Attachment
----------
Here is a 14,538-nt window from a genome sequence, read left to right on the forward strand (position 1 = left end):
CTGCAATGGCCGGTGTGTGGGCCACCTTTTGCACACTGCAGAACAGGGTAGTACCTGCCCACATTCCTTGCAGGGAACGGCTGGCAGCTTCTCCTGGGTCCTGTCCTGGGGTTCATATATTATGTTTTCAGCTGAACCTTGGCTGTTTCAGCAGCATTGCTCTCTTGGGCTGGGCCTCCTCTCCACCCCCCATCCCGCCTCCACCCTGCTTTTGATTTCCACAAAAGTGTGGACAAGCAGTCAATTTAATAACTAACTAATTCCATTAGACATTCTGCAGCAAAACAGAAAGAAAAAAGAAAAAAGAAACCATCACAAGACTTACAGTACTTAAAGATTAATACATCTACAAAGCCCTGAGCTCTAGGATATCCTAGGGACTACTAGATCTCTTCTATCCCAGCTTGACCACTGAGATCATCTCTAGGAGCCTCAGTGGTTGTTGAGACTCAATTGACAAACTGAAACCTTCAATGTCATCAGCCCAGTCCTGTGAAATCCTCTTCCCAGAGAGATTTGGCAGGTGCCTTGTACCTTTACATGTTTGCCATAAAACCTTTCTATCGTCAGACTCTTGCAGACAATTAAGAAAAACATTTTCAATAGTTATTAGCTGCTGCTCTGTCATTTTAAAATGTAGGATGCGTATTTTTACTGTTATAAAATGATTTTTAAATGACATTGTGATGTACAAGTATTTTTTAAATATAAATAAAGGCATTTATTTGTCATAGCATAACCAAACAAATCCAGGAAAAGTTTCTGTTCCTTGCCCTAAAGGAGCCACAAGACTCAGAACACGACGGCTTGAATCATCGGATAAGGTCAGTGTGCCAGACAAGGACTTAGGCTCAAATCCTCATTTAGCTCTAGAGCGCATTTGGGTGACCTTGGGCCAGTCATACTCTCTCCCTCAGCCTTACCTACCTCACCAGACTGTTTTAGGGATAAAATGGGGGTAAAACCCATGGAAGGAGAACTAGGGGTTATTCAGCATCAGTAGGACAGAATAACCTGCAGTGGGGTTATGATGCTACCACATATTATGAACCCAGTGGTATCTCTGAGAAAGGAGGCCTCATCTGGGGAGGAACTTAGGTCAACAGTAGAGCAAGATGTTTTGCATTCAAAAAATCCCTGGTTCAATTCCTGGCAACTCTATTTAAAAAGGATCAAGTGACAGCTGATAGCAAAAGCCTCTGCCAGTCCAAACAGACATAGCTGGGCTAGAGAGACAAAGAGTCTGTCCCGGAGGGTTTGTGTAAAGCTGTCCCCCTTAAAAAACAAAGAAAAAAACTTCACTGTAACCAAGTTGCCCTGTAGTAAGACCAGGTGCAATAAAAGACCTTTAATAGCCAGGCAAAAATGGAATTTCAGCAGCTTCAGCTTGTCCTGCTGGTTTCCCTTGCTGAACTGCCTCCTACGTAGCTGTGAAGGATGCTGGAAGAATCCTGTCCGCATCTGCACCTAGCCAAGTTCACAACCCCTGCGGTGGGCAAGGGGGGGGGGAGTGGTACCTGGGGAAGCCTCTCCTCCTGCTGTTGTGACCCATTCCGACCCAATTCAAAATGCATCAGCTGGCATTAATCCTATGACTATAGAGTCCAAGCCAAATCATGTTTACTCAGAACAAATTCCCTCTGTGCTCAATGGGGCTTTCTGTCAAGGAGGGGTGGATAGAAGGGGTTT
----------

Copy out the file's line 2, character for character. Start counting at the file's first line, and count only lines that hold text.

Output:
CTGCAATGGCCGGTGTGTGGGCCACCTTTTGCACACTGCAGAACAGGGTAGTACCTGCCCACATTCCTTGCAGGGAACGGCTGGCAGCTTCTCCTGGGTCCTGTCCTGGGGTTCATATATTATGTTTTCAGCTGAACCTTGGCTGTTTCAGCAGCATTGCTCTCTTGGGCTGGGCCTCCTCTCCACCCCCCATCCCGCCTCCACCCTGCTTTTGATTTCCACAAAAGTGTGGACAAGCAGTCAATTTAATAACTAACTAATTCCATTAGACATTCTGCAGCAAAACAGAAAGAAAAAAGAAAAAAGAAACCATCACAAGACTTACAGTACTTAAAGATTAATACATCTACAAAGCCCTGAGCTCTAGGATATCCTAGGGACTACTAGATCTCTTCTATCCCAGCTTGACCACTGAGATCATCTCTAGGAGCCTCAGTGGTTGTTGAGACTCAATTGACAAACTGAAACCTTCAATGTCATCAGCCCAGTCCTGTGAAATCCTCTTCCCAGAGAGATTTGGCAGGTGCCTTGTACCTTTACATGTTTGCCATAAAACCTTTCTATCGTCAGACTCTTGCAGACAATTAAGAAAAACATTTTCAATAGTTATTAGCTGCTGCTCTGTCATTTTAAAATGTAGGATGCGTATTTTTACTGTTATAAAATGATTTTTAAATGACATTGTGATGTACAAGTATTTTTTAAATATAAATAAAGGCATTTATTTGTCATAGCATAACCAAACAAATCCAGGAAAAGTTTCTGTTCCTTGCCCTAAAGGAGCCACAAGACTCAGAACACGACGGCTTGAATCATCGGATAAGGTCAGTGTGCCAGACAAGGACTTAGGCTCAAATCCTCATTTAGCTCTAGAGCGCATTTGGGTGACCTTGGGCCAGTCATACTCTCTCCCTCAGCCTTACCTACCTCACCAGACTGTTTTAGGGATAAAATGGGGGTAAAACCCATGGAAGGAGAACTAGGGGTTATTCAGCATCAGTAGGACAGAATAACCTGCAGTGGGGTTATGATGCTACCACATATTATGAACCCAGTGGTATCTCTGAGAAAGGAGGCCTCATCTGGGGAGGAACTTAGGTCAACAGTAGAGCAAGATGTTTTGCATTCAAAAAATCCCTGGTTCAATTCCTGGCAACTCTATTTAAAAAGGATCAAGTGACAGCTGATAGCAAAAGCCTCTGCCAGTCCAAACAGACATAGCTGGGCTAGAGAGACAAAGAGTCTGTCCCGGAGGGTTTGTGTAAAGCTGTCCCCCTTAAAAAACAAAGAAAAAAACTTCACTGTAACCAAGTTGCCCTGTAGTAAGACCAGGTGCAATAAAAGACCTTTAATAGCCAGGCAAAAATGGAATTTCAGCAGCTTCAGCTTGTCCTGCTGGTTTCCCTTGCTGAACTGCCTCCTACGTAGCTGTGAAGGATGCTGGAAGAATCCTGTCCGCATCTGCACCTAGCCAAGTTCACAACCCCTGCGGTGGGCAAGGGGGGGGGGAGTGGTACCTGGGGAAGCCTCTCCTCCTGCTGTTGTGACCCATTCCGACCCAATTCAAAATGCATCAGCTGGCATTAATCCTATGACTATAGAGTCCAAGCCAAATCATGTTTACTCAGAACAAATTCCCTCTGTGCTCAATGGGGCTTTCTGTCAAGGAGGGGTGGATAGAAGGGGTTT